Blitzman adds that JRAP has developed an esteemed reputation in the Lowell courtroom in which he presides with two other judges. Over the years, Lowell's Cambodian population has exploded and various language and cultural issues have put some stress on the city's courts. Sherman and her associates have exceeded expectations and proven that the sort of attention JRAP offers its clients can transcend those cultural barriers.

"They have a powerful presence when they walk in to the courtroom," Blitzman said.

Besides advocating for delinquent girls, and helping to create and research programs to assist them, Sherman has done her part to inspire and mentor a number of BC Law students who have gone on to make their own mark as juvenile advocate attorneys.

"I think it's pivotal to have Fran at the Law School as a mentor and teacher to all these students who want to get into public interest law," says Barbara Kaban, JD '98, assistant director of the Children's Law Center in Lynn.

"There aren't many people who are doing this type of work and her successes have been incredibly important."

Vincent Herman, JD '04, now a staff attorney at the Children's Law Center in Washington, DC, thinks that Sherman's place in the field of juvenile advocacy plays a critical role that forms a bridge between theory and practice.

"There's a gap between the everyday work of a public interest lawyer and academic big picture thinking and she fills that," said Herman.

Missouri to Massachusetts

Sherman may move comfortably in the Greater Boston legal environment, but her roots are considerably further west. She was born and raised in Missouri and did not travel far when it came time to go to college, attending the University of Missouri. Still, Sherman felt a calling: "I came out of college in the 1970s when a lot of things were changing and I wanted to be a part of that."

Among her influences, two stand out for Sherman: One is her father, a professor who studied the psychology of policewomen, which included topics like domestic violence and other issues. "I think there was a piece of his work that I was really interested in."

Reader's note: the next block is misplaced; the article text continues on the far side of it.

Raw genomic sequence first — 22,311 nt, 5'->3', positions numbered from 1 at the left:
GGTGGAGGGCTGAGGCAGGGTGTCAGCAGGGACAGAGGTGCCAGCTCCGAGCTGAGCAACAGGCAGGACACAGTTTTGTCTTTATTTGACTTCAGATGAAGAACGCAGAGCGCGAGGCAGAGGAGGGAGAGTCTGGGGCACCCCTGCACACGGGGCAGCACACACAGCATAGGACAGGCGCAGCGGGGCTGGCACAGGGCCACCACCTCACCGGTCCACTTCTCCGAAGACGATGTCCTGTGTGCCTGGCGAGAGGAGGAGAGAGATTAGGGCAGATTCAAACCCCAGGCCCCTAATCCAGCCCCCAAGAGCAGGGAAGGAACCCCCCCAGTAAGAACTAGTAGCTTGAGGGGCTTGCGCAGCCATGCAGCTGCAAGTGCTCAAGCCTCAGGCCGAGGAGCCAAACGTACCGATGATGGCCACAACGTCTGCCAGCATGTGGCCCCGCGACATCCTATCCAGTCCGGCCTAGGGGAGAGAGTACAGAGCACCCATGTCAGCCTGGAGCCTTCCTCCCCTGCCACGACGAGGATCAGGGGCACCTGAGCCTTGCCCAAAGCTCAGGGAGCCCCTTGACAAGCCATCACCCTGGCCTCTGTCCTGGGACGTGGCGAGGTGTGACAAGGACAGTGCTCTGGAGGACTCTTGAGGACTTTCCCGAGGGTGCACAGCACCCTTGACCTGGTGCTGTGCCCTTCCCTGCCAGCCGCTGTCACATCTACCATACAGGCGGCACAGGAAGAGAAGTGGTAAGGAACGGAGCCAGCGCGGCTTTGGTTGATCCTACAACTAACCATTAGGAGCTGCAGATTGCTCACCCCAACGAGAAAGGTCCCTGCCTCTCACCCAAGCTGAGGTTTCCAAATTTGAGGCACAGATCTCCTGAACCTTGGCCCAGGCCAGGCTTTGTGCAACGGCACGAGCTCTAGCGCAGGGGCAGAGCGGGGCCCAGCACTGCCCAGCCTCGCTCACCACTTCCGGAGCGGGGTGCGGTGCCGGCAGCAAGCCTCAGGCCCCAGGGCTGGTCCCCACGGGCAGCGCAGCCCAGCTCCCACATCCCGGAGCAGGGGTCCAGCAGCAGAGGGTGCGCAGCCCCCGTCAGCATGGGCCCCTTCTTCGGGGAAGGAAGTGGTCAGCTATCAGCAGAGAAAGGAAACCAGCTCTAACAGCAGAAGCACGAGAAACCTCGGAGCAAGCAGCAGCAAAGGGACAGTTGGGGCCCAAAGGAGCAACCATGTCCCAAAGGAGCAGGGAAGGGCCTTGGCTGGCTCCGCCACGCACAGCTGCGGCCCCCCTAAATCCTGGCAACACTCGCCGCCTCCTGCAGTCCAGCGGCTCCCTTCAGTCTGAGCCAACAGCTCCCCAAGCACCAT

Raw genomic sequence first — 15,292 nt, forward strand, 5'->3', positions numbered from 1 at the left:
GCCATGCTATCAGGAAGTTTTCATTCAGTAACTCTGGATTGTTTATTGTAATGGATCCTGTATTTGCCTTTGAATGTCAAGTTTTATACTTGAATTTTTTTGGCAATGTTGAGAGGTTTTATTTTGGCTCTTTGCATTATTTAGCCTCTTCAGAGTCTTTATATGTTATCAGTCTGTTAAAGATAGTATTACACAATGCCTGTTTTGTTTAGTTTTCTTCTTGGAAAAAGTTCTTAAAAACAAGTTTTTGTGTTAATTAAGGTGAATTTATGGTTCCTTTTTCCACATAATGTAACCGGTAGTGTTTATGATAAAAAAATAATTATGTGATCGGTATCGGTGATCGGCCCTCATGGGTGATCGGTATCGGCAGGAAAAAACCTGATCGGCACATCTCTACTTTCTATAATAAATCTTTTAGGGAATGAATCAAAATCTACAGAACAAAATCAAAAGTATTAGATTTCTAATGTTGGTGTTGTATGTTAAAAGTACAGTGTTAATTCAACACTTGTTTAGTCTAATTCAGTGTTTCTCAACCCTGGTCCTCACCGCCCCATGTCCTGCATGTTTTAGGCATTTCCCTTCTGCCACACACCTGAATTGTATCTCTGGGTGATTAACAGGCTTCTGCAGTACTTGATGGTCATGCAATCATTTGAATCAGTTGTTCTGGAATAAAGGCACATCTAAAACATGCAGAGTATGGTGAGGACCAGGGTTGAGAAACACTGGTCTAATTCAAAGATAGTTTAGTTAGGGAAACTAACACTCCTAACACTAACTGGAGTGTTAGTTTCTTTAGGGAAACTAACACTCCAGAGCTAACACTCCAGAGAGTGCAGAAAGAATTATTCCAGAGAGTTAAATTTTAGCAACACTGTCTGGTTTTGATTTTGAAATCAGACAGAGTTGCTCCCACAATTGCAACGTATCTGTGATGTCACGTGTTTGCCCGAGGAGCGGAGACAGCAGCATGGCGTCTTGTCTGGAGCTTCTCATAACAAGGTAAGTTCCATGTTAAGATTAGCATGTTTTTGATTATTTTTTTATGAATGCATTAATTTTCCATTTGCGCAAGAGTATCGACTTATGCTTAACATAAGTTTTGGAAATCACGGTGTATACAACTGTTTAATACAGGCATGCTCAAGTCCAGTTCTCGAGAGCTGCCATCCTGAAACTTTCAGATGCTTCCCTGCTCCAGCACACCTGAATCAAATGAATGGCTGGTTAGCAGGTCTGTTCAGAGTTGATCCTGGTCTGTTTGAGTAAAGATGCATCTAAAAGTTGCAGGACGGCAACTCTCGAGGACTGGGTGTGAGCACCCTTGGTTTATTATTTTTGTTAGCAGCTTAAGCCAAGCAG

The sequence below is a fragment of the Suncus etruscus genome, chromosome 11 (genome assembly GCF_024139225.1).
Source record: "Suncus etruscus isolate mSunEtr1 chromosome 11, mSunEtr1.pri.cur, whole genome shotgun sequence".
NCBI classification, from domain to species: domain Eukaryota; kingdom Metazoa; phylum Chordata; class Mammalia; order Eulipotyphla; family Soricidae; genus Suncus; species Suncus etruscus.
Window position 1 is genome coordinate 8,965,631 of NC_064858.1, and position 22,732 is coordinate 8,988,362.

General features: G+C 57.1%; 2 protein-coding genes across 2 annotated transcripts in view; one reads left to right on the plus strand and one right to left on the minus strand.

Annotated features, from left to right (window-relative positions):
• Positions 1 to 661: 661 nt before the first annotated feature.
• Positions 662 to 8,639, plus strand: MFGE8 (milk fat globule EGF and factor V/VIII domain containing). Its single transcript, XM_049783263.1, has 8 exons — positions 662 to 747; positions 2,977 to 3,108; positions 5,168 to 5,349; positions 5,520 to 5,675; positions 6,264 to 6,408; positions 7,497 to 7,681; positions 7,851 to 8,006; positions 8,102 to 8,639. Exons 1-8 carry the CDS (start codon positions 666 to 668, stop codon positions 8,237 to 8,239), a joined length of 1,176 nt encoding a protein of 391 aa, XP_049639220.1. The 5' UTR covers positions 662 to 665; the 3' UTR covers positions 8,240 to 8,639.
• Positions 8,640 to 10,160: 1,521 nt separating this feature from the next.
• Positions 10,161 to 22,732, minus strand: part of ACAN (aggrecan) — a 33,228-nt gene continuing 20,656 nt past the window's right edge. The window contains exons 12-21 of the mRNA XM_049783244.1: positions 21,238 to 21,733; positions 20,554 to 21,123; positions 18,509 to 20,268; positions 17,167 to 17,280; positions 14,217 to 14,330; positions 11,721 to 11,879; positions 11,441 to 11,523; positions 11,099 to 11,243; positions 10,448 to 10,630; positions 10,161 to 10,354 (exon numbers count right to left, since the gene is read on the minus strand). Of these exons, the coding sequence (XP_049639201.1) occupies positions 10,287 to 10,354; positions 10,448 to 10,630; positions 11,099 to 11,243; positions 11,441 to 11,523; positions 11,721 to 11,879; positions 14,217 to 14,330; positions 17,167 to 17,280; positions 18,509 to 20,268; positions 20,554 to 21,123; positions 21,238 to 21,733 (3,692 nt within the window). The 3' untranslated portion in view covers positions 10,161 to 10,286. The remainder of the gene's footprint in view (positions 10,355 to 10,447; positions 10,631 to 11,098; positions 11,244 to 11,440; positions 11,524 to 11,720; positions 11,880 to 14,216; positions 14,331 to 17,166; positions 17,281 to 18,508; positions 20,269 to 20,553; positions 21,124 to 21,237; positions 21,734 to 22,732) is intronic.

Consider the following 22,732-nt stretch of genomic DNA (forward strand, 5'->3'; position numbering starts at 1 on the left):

The other was Rev. Robert Drinan, SJ, widely known for his work as a human rights activist and, briefly, as a Massachusetts congressman, but also for his role in shaping the BC Law School, where he served as dean from 1956-70.

"He inspired me and I was very attracted to BC's social justice mission," says Sherman. "That was why I came here."

Sherman found her niche in public interest law and after graduating from BC Law went to work for the Department of Social Services, where she began to cultivate her interest in juvenile advocacy.

Clearly, says Sherman, the kids she and her colleagues encounter are not perfect angels, but neither are they lost souls: "They have a lot more resilience than a lot of people think."

The root causes for most of these juvenile offenders' problems may constitute a familiar refrain - poverty, illegal drugs and troubled family situations - but that doesn't make them any less virulent, she says. Unfortunately, these are compounded by a justice system that, however one may wish otherwise, is influenced by social, economic and racial characteristics, according to Sherman: Minor offenses that earn you jail time in one community aren't even considered crimes in another.

"In Newton when girls get in a fight, it's seen as a behavioral issue - but in city neighborhoods it's seen as criminal assault," she explains. "Is that fair?

"The number of serious violent crimes is actually very small. But you wouldn't know it considering the media attention that it gets."

The 'Super Predator' myth

Sherman claims that particularly egregious examples of policy failure in juvenile justice can be seen in the 1990s when police departments and prosecutors across the nation braced for a phenomenon known as the "Super Predator Theory," which held that that an amoral and ruthless generation of adolescents would cause a major crime spree within the nation's inner cities.